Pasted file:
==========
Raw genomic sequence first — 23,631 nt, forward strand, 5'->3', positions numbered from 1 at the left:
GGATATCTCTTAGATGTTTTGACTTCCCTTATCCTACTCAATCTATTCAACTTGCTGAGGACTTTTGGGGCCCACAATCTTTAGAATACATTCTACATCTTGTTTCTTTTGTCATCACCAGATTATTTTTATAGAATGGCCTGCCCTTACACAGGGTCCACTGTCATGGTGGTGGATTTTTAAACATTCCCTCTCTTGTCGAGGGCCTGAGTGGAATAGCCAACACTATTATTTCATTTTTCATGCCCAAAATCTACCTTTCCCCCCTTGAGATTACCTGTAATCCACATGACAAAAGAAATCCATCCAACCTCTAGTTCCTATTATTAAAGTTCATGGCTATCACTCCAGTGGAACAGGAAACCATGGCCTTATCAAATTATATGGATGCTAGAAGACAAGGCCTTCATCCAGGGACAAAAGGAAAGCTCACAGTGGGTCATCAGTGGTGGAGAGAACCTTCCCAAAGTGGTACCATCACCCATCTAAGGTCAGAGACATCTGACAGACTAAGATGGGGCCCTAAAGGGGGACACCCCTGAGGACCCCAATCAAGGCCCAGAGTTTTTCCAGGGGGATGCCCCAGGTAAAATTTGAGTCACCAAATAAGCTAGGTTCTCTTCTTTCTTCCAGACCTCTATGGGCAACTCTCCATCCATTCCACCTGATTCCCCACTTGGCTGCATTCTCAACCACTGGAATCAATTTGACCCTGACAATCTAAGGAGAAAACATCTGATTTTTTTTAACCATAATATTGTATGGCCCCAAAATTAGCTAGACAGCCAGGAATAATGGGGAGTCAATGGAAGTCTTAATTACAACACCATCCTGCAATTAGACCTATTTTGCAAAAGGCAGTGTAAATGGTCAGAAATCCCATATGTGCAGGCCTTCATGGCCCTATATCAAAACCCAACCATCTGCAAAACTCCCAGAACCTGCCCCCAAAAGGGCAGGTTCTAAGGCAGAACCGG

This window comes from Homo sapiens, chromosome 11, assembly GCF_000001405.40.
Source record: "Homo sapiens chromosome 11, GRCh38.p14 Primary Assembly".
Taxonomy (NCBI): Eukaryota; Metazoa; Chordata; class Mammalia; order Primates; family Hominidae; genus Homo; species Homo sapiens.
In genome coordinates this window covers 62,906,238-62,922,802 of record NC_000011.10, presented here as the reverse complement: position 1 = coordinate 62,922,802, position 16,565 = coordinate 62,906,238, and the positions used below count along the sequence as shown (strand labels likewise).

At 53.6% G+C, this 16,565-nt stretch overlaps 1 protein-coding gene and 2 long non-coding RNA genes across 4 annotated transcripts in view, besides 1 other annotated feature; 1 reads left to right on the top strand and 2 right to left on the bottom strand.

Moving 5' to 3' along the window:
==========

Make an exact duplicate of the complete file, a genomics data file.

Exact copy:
Raw genomic sequence first — 23,631 nt, forward strand, 5'->3', positions numbered from 1 at the left:
GGATATCTCTTAGATGTTTTGACTTCCCTTATCCTACTCAATCTATTCAACTTGCTGAGGACTTTTGGGGCCCACAATCTTTAGAATACATTCTACATCTTGTTTCTTTTGTCATCACCAGATTATTTTTATAGAATGGCCTGCCCTTACACAGGGTCCACTGTCATGGTGGTGGATTTTTAAACATTCCCTCTCTTGTCGAGGGCCTGAGTGGAATAGCCAACACTATTATTTCATTTTTCATGCCCAAAATCTACCTTTCCCCCCTTGAGATTACCTGTAATCCACATGACAAAAGAAATCCATCCAACCTCTAGTTCCTATTATTAAAGTTCATGGCTATCACTCCAGTGGAACAGGAAACCATGGCCTTATCAAATTATATGGATGCTAGAAGACAAGGCCTTCATCCAGGGACAAAAGGAAAGCTCACAGTGGGTCATCAGTGGTGGAGAGAACCTTCCCAAAGTGGTACCATCACCCATCTAAGGTCAGAGACATCTGACAGACTAAGATGGGGCCCTAAAGGGGGACACCCCTGAGGACCCCAATCAAGGCCCAGAGTTTTTCCAGGGGGATGCCCCAGGTAAAATTTGAGTCACCAAATAAGCTAGGTTCTCTTCTTTCTTCCAGACCTCTATGGGCAACTCTCCATCCATTCCACCTGATTCCCCACTTGGCTGCATTCTCAACCACTGGAATCAATTTGACCCTGACAATCTAAGGAGAAAACATCTGATTTTTTTTAACCATAATATTGTATGGCCCCAAAATTAGCTAGACAGCCAGGAATAATGGGGAGTCAATGGAAGTCTTAATTACAACACCATCCTGCAATTAGACCTATTTTGCAAAAGGCAGTGTAAATGGTCAGAAATCCCATATGTGCAGGCCTTCATGGCCCTATATCAAAACCCAACCATCTGCAAAACTCCCAGAACCTGCCCCCAAAAGGGCAGGTTCTAAGGCAGAACCGG

This window comes from Homo sapiens, chromosome 11, assembly GCF_000001405.40.
Source record: "Homo sapiens chromosome 11, GRCh38.p14 Primary Assembly".
Taxonomy (NCBI): Eukaryota; Metazoa; Chordata; class Mammalia; order Primates; family Hominidae; genus Homo; species Homo sapiens.
In genome coordinates this window covers 62,906,238-62,922,802 of record NC_000011.10, presented here as the reverse complement: position 1 = coordinate 62,922,802, position 16,565 = coordinate 62,906,238, and the positions used below count along the sequence as shown (strand labels likewise).

At 53.6% G+C, this 16,565-nt stretch overlaps 1 protein-coding gene and 2 long non-coding RNA genes across 4 annotated transcripts in view, besides 1 other annotated feature; 1 reads left to right on the top strand and 2 right to left on the bottom strand.

Moving 5' to 3' along the window: